Brussels — There were a total of 220 ships broken in the second quarter of 2018. Of these, 169 ships were sold to the beaches of South Asia for dirty and dangerous breaking. 33 were broken in Turkey, 5 in China, 4 in Europe and 9 in the rest of the world.
In the second quarter of 2018, American ship owners sold the most ships to the South Asian yards with 26 vessels beached, followed by Greek and UAE owners. American company Tidewater was the worst corporate dumper with fifteen vessels beached. In the end of April, Pakistan re-opened the market to the import of tankers. In two months alone, twenty-two tankers reached the shores of Gadani to be scrapped. Industry sources report that devaluing freight rates have contributed to the demolition of over 100 tankers in the first half of 2018.
Only three ships had a European flag – Greece, Malta and Norway – when they were beached last quarter. All ships sold to the Chittagong, Alang and Gadani yards pass via the hands of scrap-dealers, also known as cash-buyers, that often re-register and re-flag the vessel on its final voyage.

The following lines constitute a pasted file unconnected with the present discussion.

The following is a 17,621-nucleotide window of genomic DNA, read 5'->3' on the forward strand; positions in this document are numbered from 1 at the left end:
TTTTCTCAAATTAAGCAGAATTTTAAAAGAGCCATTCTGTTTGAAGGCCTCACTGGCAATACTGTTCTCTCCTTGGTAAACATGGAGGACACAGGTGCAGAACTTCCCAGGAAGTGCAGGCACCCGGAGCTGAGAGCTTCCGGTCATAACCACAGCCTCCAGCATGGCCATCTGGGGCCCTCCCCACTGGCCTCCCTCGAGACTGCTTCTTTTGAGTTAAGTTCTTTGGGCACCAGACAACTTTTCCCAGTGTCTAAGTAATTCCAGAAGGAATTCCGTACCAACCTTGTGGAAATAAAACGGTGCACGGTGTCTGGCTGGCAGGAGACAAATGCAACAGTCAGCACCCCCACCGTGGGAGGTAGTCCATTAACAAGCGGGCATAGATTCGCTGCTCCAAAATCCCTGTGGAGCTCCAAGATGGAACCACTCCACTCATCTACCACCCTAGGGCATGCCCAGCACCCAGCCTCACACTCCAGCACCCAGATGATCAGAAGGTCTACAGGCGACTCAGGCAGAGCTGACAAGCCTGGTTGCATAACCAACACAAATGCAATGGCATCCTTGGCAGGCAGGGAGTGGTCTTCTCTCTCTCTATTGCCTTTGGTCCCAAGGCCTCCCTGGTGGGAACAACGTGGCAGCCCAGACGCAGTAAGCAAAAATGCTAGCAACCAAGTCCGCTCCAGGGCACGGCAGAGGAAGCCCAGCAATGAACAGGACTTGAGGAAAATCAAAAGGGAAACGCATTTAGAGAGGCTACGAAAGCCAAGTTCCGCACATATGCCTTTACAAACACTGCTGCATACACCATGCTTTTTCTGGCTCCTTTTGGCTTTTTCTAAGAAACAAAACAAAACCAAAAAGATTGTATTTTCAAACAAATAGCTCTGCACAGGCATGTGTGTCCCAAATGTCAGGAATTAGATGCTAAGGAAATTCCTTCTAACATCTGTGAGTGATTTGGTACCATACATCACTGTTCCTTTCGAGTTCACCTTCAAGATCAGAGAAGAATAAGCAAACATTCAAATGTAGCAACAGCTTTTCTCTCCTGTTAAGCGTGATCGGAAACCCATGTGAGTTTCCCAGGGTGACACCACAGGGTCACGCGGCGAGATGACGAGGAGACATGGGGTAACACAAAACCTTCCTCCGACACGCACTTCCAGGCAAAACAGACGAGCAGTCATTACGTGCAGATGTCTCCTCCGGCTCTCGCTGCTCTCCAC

Grey- and black-listed flags of convenience are particularly popular with cash-buyers, and more than half of the ships sold to South Asia this quarter changed flag to the registries of Comoros, Niue, Palau and St. Kitts and Nevis just weeks before hitting the beach. This is the highest number of flag changes recorded by the NGO Shipbreaking Platform and raises serious concerns with regards to the effectiveness of legislation based on flag state jurisdiction. These flags are not typically used during the operational life of ships and offer ‘last voyage registration’ discounts. They are grey- and black-listed due to their poor implementation of international maritime law.
Source: NGO Shipbreaking Platform